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Recently, I proposed some performance metrics that included cost avoidance. The idea was promptly dismissed by an VP because it was not a "value added" measurement of the performance of my team.

I am no accountant or financial genius so I must have missed something. How is cost avoidance not adding value? If that's the case, I should resign immediately because I run a service organization that's whole existence is centered around the fact that we are less expensive than outside services (we really are too). We save money through cost avoidance. Every year we get better at it too! I have tons of data to prove this but with a waive of some EVP's hand, I have nothing.

Maybe somebody who has more experience with these things can tell me what this guy was talking about and where should I go next? Was he wrong?

bflynn's picture

The VP has blinders on. He is looking and thinking about revenue, not gross margin. You know that.

I'm not sure of the issue - you have to get metrics approved by him and he rejects the metrics that you're proposing? Perhaps if you rephrased it into increased margin through cost reduction as opposed to just cost reduction, it might work. It still doesn't get to his revenue, but gross margin is where he needs to be anyway.

Brian

jhack's picture

Tool,

Services organizations are often stuck in a strategic bind. Do you work for a services company or a product company that has a services organization?

The company goal might be revenue or market share rather than margin (legitimately). I've worked in a services organization (at a product company) where more revenue with less margin was in fact preferred due to the strategic goals of the firm.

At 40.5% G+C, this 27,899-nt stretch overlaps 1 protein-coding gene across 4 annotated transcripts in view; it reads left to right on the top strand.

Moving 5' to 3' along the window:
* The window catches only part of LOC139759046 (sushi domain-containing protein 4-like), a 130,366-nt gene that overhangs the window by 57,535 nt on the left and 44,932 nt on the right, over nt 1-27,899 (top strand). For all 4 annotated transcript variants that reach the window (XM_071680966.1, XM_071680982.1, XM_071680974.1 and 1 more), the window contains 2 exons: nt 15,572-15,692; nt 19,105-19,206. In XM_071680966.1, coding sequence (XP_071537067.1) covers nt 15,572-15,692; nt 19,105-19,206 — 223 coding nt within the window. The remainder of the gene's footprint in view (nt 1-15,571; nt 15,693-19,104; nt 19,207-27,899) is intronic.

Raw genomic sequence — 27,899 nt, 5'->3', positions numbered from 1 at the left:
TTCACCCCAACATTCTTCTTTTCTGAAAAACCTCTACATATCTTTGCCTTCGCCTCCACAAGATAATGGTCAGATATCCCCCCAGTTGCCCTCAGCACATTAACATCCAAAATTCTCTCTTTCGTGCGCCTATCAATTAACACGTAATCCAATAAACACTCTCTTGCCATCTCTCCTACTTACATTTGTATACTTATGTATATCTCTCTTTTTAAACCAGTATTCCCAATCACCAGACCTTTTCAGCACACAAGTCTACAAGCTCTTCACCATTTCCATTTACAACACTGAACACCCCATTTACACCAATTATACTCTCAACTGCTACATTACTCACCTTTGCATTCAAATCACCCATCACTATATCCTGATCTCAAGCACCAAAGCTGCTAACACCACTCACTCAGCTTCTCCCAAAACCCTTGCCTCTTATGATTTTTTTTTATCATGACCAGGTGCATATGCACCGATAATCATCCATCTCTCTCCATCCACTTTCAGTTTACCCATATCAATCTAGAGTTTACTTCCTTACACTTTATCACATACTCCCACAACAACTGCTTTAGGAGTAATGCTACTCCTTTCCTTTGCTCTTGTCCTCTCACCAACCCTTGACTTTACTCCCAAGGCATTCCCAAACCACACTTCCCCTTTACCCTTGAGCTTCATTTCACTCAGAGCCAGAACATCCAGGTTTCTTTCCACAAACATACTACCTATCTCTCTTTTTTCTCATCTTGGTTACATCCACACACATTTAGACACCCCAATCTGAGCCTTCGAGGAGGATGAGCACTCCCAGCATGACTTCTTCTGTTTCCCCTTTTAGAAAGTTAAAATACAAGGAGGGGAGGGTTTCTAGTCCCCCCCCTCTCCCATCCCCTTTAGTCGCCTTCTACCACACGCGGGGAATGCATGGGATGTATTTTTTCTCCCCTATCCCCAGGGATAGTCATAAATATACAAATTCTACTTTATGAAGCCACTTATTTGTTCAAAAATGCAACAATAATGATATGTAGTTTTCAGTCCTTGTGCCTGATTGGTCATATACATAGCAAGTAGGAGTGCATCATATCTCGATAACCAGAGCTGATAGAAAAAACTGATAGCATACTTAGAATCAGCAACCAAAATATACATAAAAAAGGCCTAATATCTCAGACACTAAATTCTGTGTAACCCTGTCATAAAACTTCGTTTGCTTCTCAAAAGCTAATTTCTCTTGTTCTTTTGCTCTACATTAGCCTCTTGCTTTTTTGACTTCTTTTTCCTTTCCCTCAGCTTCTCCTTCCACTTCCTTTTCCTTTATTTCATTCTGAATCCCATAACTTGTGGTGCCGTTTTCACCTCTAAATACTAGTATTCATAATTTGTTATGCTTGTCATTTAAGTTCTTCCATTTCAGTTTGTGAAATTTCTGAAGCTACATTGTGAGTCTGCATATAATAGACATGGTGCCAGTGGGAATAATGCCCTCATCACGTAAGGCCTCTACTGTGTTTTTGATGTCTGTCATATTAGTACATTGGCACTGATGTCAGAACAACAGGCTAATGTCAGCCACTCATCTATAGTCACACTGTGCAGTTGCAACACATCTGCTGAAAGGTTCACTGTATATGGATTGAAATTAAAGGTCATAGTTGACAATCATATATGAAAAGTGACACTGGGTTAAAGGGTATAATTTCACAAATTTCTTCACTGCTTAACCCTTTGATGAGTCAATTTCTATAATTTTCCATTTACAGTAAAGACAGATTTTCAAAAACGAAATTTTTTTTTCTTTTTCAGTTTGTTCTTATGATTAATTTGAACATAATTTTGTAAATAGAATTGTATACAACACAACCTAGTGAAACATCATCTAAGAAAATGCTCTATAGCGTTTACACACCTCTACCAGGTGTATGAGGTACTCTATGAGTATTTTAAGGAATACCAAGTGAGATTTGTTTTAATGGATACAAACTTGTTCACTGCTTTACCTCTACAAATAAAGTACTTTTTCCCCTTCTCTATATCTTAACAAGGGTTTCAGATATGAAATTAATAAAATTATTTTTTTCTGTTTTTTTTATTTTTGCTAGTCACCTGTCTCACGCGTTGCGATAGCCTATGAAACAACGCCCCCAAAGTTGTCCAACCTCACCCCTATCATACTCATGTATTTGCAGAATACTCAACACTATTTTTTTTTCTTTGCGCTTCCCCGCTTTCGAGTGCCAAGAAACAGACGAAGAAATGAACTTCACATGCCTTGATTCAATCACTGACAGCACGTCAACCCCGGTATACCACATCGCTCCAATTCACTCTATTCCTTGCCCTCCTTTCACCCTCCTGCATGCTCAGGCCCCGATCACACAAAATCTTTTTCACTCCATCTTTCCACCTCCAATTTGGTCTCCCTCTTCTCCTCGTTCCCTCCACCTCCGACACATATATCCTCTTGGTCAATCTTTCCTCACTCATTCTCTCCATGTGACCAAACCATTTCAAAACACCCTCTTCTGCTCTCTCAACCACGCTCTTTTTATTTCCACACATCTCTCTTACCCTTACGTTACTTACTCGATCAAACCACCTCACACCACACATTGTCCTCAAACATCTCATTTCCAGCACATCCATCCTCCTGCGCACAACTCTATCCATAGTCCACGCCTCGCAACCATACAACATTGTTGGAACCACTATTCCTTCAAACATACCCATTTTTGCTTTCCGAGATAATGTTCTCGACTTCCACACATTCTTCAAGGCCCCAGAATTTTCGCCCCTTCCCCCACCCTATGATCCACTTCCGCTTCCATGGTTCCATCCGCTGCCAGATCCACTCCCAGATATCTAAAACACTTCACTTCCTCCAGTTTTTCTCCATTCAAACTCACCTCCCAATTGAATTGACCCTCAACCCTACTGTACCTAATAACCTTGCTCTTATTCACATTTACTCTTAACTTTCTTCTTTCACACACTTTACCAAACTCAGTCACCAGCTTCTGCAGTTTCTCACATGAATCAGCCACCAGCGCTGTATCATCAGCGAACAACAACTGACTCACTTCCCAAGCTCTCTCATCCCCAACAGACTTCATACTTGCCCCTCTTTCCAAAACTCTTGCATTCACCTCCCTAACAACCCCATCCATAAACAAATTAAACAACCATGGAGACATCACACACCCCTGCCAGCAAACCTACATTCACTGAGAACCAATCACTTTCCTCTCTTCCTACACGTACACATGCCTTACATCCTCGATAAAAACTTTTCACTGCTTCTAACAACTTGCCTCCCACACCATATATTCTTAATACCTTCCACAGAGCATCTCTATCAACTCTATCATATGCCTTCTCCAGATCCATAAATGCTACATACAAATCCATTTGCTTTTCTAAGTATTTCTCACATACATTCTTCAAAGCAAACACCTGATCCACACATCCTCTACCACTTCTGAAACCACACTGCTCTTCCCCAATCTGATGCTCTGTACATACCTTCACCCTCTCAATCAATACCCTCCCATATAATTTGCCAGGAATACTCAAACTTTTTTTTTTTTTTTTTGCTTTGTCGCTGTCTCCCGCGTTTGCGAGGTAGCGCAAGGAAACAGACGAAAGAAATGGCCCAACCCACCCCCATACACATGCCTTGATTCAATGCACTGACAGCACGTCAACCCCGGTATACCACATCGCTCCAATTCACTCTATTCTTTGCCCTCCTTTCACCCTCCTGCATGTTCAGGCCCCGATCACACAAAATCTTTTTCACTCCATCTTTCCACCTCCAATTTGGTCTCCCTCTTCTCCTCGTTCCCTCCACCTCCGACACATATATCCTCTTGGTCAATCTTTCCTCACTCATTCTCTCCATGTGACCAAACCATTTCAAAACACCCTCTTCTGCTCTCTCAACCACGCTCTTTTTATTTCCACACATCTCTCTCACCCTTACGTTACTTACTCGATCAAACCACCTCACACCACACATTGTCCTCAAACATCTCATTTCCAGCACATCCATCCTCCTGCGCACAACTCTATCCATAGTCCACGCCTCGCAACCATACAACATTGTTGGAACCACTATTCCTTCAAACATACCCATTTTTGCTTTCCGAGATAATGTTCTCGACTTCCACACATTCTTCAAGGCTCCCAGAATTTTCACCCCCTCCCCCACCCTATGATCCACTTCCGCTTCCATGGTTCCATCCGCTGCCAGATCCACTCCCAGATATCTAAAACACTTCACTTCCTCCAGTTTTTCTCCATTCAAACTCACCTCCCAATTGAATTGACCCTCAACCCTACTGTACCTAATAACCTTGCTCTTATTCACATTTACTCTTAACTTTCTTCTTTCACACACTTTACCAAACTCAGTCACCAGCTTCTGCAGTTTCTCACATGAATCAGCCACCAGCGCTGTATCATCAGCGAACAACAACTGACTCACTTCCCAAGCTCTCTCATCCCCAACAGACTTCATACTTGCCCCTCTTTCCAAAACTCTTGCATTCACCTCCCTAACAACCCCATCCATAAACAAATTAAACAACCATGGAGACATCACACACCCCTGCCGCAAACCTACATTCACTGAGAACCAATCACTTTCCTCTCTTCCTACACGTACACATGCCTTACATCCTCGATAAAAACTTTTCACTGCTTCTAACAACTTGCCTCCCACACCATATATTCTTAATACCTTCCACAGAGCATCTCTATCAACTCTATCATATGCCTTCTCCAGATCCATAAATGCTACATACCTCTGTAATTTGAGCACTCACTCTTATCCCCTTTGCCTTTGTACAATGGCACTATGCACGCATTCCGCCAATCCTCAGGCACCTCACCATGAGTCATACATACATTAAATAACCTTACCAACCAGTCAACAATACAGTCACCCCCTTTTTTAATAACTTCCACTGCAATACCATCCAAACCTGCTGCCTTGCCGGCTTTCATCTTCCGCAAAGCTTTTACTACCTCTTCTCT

It may simply be that the EVP would rather you put your effort into increasing revenue 100% than reducing costs 4%. No executive minds reducing costs, but there is an opportunity cost associated with your efforts to do so. EVP may simply want you focused elsewhere.

Here's the key: The EVP has goals. Find out what those goals are, then adjust your performance metrics to serve those goals.

John

pmoriarty's picture

Having worked for several CFO's, my experience is that cost-avoidance, unless it is really black and white, is not something that impresses them. It falls into the category of "soft costs", as do things like improved productivity/efficiency, ease of use, short learning curve, etc... Many of these hard-to-quantify metrics are dismissed by senior execs as "smoke and mirrors".

Is being cheaper the only value that your team adds to your organization? To be candid, if that's the case, I'd start looking for a new job. Ultimately, somebody in a lower cost of labor market will figure out how to do what your team does it at 1/4 the current cost.

What you need to figure out is what values does your team provide that cannot be replicated by a bunch of people in Asia.

HMac's picture

Tool -

I've run into this a lot, because there's often a layer in organizations that's focused so much on revenues/top line, and not on margin/profit/bottom line.

Generally this level doesn't have true p&L responsibility, and they're incented and directed on activities that bring in more revenue. The absolute classic example of this role is the Sales VP - someone who's all about making quota, and doesn't have to worry about the expense of delivery.

Above that level, and up into the "C" level, they're much more about bottom line performance and value creation.

Lots of possibilities...

Maybe your VP isn't aligned with the overall organizational goals. Or maybe he's absolutely aligned with the goals for his own job!

Or maybe he's a jerk. Or maybe you proposed something that wasn't really on his radar screen and his first reaction was to dismiss it.

-Hugh

AManagerTool's picture

Thanks for all the replies. I think I was being used as ammunition for something beyond my pay grade. I tried to get more of a description but was told not to worry about it....Stay tuned